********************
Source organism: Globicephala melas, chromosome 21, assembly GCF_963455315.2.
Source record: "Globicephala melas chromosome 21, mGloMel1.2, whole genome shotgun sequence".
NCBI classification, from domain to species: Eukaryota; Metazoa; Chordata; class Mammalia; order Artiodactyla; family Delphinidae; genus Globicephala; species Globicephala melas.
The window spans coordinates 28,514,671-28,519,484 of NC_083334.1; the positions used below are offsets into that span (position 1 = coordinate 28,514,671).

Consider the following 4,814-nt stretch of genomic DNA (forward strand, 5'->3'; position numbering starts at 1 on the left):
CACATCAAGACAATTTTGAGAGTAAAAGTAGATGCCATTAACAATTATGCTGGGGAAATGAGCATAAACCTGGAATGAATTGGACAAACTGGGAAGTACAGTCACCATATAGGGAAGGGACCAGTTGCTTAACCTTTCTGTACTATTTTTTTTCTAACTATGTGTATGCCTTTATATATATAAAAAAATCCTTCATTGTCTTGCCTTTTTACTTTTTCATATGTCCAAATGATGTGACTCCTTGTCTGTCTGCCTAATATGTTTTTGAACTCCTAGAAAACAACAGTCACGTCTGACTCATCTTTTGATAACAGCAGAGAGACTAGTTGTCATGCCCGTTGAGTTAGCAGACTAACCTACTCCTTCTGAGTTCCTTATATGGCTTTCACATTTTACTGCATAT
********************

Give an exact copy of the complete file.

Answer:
Source organism: Globicephala melas, chromosome 21, assembly GCF_963455315.2.
Source record: "Globicephala melas chromosome 21, mGloMel1.2, whole genome shotgun sequence".
NCBI classification, from domain to species: Eukaryota; Metazoa; Chordata; class Mammalia; order Artiodactyla; family Delphinidae; genus Globicephala; species Globicephala melas.
The window spans coordinates 28,514,671-28,519,484 of NC_083334.1; the positions used below are offsets into that span (position 1 = coordinate 28,514,671).

Consider the following 4,814-nt stretch of genomic DNA (forward strand, 5'->3'; position numbering starts at 1 on the left):
CACATCAAGACAATTTTGAGAGTAAAAGTAGATGCCATTAACAATTATGCTGGGGAAATGAGCATAAACCTGGAATGAATTGGACAAACTGGGAAGTACAGTCACCATATAGGGAAGGGACCAGTTGCTTAACCTTTCTGTACTATTTTTTTTCTAACTATGTGTATGCCTTTATATATATAAAAAAATCCTTCATTGTCTTGCCTTTTTACTTTTTCATATGTCCAAATGATGTGACTCCTTGTCTGTCTGCCTAATATGTTTTTGAACTCCTAGAAAACAACAGTCACGTCTGACTCATCTTTTGATAACAGCAGAGAGACTAGTTGTCATGCCCGTTGAGTTAGCAGACTAACCTACTCCTTCTGAGTTCCTTATATGGCTTTCACATTTTACTGCATAT